She constantly worried about every single thing, and eventually feared going out in public, concerned that her son, who suffered from colic, would be inconsolable when out in public and that other people would judge her poorly as a mother. Her postpartum period was suffocated by anxiety, nervousness, sadness, negative self-talk, emptiness, depression, feelings of failure, and feeling completely overwhelmed.
Several concerns held her back from seeking treatment, such as disclosing to her place of work that she was taking medication and/or seeking therapist support. She did not want to take medication while breastfeeding, and felt overwhelmed researching therapists. She sought to “just push through it,” the ways other moms do.
Everything came to a head after she had a panic attack. She contacted a therapist who talked her through the attack then scheduled an appointment for the following Monday. “Luckily, through weekly therapy appointments and minimal medication, I've never felt better,” she says.
Treatments for these forms of anxiety are treatable, but women need to be willing to seek medical treatment and be honest with their medical providers about the symptoms they are experiencing. Those experiencing these symptoms are advised to talk to their primary care physician, obstetrician, midwife, or clinical psychiatrists who are have a background in the treatment of anxiety, or to seek out reproductive psychiatrists or psychiatrists who specialize in women’s mental health.
"Parents are often comforted to hear that [scary thought] are anxiety-driven and not an indication that there is anything seriously wrong," says Kleiman "Acceptance of this high level of anxiety, along with coping strategies, can bring significant relief. If distress persists, scary thoughts respond well to treatment (medication, and/or psychotherapy)."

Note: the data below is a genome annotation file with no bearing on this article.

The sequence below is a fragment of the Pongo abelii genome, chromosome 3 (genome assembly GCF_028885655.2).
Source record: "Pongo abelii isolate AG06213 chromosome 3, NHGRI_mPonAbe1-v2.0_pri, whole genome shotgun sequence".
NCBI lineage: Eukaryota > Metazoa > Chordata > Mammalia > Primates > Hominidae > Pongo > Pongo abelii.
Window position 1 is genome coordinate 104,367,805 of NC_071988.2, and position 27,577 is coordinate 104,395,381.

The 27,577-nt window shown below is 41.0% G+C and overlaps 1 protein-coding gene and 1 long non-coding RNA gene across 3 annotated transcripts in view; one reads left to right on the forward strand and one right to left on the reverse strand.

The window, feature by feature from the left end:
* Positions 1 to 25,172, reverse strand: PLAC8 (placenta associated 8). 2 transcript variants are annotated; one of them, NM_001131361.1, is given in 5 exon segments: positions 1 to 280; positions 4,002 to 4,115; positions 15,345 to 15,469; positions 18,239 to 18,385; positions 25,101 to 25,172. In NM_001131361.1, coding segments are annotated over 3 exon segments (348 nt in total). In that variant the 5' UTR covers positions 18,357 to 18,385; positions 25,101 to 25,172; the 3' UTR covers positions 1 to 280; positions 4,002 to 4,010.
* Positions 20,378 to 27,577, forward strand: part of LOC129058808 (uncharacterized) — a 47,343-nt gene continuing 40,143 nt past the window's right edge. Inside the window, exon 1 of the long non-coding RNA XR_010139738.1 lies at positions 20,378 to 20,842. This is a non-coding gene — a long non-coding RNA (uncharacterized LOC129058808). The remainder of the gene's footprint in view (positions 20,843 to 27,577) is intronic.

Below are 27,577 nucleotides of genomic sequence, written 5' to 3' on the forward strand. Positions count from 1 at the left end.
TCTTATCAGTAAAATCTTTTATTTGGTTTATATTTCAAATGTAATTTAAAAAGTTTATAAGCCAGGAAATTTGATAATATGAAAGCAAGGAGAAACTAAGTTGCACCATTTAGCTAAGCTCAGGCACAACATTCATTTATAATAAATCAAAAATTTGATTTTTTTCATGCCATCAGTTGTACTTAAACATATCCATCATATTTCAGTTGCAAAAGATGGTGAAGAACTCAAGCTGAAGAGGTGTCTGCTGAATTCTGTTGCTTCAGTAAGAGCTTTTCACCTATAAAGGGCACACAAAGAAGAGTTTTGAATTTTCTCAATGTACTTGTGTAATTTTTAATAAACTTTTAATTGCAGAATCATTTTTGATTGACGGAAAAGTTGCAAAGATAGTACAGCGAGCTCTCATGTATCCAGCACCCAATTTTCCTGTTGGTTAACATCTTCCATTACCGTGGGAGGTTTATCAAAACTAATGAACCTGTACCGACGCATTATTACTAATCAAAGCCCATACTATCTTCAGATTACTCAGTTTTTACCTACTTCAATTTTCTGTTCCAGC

I felt like I was failing and that I was a bad person for not being blissfully happy.
Desiree Vargas Wrigley CEO and founder of Pearachute, a mother of three, immediately felt panicked and overwhelmed after delivering her first baby. At home, those feelings increased as she felt self-doubt, panic, and anxiety. Eventually it turned into mania and hysterical crying on the bathroom floor. Wrigley says, “Finally, it got very dark and I wondered if my baby might actually be better off without me.”
When Wrigley sought help from a doctor at eight weeks postpartum, she downplayed her symptoms. After the appointment, she left a sobbing voicemail for the nurse asking for help and immediately returned to the doctor’s office to admit her true feelings.
“I was so ashamed and embarrassed,” she says. "I felt like I was failing and that I was a bad person for not being blissfully happy.”
The important thing to know is that all symptoms of postpartum mental health problems are treatable. And not all cases require medication. For instance, those with mild cases may find relief with the help of a trained therapist and support group where available. For moms with moderate to severe symptoms a combination of medication and therapy is usually the quickest route to recovery.
For moms in the midst of anxiety, Smith wants to offer the reassurance that you are not alone, and you are not to blame.
“What we have to understand is this is an illness, not a weakness, it’s not a deficiently, you are not a bad mom,” she says.
“My advice is to trust yourself and only you know what you're going through and feeling. But also understand you're not alone and there are people who care about you,” says KC. "Seeking help is a positive thing and not bad.”
“If you are feeling too overwhelmed, ask a close friend and confidant to help you find a resource," suggests Lauren. "I had a few friends who if I had only asked, would have no doubt have helped me.”
If you are experiencing prenatal or postnatal depression, you can call 800-944-4773 to reach a counselor at Postpartum International. If you are having suicidal thoughts, call 1-800-273-8255 to reach the National Suicide Prevention Hotline 24 hours a day.